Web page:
Spending the past few days in Germany, I have found people here puzzled, offended and feeling slightly bereft at the prospect of Britain’s exit from the European Union (EU). They consider they are losing the one other major country that has a strong sense of financial and economic discipline, and they are right.
Most striking is the number of people, in Germany and in other parts of Europe, who still ask if it will really happen. “Is opinion changing in Britain?” they ask. When the negotiations become difficult, will the British lose heart? What about a second referendum, or an election bringing in a different government? To Germans, it seems so unimaginable and illogical to leave the EU that they cannot believe that rational people really will go through with it. They don’t like my answer to these questions. I explain that even though I voted to Remain, I believe that what was done on June 23 last year cannot be undone. Yes, opinion on how it’s all going will vary, but that’s different from reversing it. A serious effort to reverse the referendum outcome would cause more division, bitterness and uncertainty than could ever be worth it.
Many Remainers like me want to unite behind making a success of leaving. And the only viable government in London is one now put together with the express purpose of delivering the exit. Germans and others nod ruefully and reluctantly when I go through these arguments. But the persistent doubts on the continent about Britain’s determination to implement Brexit demonstrate a serious danger in the talks as Article 50 was being invoked: That each side will underestimate the determination of the other. In the EU, the small government majority in the Commons, the difficult numbers in the Lords, the fall in the pound and the sight of Scottish First Minister Nicola Sturgeon in full rebellion can all be read as indicators of weaknesses in Britain’s ability to stand firm. And that in turn can lead to a harder stance than is wise, such as European Commission President Jean-Claude Juncker’s ludicrous assertion that the request for the UK to pay 60 billion euros (Dh236.75 billion) is a “take it or leave it” demand.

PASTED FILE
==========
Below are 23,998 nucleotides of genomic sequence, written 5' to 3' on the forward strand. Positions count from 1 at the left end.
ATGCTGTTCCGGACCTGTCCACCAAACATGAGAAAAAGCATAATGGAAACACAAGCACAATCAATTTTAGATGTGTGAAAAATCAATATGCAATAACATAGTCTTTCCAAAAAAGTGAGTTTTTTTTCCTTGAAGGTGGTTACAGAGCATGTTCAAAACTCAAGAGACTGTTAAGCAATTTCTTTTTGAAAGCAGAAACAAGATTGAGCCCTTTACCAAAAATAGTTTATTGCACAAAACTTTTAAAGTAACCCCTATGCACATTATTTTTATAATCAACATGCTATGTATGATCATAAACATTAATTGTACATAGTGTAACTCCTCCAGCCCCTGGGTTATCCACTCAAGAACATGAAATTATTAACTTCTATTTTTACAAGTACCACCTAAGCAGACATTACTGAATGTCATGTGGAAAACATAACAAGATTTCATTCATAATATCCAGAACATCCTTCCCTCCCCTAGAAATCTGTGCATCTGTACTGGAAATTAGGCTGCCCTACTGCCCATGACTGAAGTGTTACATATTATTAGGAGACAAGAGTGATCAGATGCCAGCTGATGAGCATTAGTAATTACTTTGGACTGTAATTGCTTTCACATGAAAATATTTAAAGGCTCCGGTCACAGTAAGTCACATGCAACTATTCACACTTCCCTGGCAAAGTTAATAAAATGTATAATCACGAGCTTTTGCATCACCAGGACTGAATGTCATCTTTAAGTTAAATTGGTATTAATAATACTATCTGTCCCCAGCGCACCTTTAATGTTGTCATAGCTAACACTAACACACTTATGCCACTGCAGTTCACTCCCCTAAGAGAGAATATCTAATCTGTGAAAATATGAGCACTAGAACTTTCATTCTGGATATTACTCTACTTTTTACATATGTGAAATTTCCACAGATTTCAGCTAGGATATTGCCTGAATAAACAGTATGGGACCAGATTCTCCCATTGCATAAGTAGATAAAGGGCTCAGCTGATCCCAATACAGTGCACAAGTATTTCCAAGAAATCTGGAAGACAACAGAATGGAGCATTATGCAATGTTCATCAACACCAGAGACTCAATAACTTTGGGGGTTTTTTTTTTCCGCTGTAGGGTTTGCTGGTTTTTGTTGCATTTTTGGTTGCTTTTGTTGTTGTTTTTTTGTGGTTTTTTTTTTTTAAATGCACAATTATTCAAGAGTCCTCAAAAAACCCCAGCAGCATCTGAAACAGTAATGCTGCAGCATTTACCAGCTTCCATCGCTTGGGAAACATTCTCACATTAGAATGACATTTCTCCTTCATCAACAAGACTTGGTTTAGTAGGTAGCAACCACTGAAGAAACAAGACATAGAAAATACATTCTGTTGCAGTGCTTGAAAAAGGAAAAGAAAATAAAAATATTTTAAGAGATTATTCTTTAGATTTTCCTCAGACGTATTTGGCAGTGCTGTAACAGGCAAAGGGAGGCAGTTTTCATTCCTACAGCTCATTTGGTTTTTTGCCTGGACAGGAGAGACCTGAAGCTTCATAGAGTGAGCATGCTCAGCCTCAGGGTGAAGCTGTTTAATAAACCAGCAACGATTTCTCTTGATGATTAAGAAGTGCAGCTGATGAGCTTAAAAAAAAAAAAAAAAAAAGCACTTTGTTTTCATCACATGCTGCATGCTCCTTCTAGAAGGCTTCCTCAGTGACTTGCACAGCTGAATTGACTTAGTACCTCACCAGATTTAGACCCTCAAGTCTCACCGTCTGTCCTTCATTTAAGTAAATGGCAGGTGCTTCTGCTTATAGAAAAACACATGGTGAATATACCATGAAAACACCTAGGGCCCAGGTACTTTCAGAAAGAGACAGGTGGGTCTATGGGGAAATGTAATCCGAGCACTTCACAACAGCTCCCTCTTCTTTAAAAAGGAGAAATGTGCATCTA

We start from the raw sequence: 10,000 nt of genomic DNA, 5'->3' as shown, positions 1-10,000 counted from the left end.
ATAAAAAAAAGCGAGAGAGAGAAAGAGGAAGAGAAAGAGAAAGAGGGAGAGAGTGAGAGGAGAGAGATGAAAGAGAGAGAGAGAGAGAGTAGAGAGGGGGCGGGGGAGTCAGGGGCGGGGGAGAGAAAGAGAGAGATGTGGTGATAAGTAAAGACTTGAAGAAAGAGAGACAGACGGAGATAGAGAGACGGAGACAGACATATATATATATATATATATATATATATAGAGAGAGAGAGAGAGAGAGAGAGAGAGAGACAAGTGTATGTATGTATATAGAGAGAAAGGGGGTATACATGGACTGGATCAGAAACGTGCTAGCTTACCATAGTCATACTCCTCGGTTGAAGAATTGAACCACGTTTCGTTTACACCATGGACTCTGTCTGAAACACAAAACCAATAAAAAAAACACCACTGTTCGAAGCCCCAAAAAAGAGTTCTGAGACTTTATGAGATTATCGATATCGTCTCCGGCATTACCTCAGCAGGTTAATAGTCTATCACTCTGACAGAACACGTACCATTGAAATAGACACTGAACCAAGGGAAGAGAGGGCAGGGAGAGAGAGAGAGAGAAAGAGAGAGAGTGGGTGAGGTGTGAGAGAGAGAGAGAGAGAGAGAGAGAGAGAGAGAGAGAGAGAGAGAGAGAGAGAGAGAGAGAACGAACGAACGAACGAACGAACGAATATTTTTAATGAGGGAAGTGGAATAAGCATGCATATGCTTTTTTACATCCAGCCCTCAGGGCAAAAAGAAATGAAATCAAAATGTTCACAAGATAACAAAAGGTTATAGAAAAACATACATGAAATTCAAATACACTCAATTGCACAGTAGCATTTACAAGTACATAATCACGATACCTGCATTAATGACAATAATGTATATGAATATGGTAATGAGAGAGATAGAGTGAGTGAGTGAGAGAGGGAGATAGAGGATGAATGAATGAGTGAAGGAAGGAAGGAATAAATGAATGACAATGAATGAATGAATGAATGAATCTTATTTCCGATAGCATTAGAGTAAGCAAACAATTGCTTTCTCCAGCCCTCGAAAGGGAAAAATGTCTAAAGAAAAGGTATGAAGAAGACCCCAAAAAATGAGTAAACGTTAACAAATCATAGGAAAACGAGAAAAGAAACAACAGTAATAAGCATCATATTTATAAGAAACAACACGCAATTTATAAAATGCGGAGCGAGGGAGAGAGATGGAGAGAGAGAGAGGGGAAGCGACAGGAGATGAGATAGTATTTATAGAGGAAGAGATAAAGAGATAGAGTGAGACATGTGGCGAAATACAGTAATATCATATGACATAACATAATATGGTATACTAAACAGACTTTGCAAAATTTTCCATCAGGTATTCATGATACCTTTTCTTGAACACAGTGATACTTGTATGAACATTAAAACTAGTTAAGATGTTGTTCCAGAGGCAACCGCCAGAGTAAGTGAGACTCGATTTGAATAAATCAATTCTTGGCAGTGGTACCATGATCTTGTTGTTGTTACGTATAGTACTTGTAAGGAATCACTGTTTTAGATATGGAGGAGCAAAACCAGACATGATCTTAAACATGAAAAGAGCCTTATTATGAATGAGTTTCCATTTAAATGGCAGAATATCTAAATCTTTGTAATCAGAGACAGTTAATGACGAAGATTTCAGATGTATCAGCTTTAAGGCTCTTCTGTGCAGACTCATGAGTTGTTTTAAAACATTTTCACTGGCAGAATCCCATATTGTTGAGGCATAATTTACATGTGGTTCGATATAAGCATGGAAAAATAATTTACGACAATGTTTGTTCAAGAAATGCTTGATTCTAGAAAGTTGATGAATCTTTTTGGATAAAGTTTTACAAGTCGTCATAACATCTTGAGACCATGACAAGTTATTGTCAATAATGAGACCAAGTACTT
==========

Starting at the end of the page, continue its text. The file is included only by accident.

A misreading of Britain can lead to language and demands that harden opinion and reduce the chances of a deal that helps both sides. Mirroring this risk is the danger that British opinion underestimates the determination of the EU governments and negotiators. Aren’t Germans keen to keep selling us all those cars, and pragmatic enough to want to stay close to Britain? Yes, they are, but one of the few things that matters more to them is salvaging the unity and survival of the EU — for them a matter of existential importance. Aren’t there countries like Ireland that will desperately want a reasonable outcome to the negotiations? Yes, there are, thankfully, but there are also those such as France who see a one-off opportunity to dismember the City of London to the benefit of Paris, and which will go to the brink to achieve it.
Misreading Europe could lead to miscalculations that harm businesses in Britain a great deal. So as David Davis and Michel Barnier prepare to square up to each other across the negotiating table, here are five tips to help them reach agreement.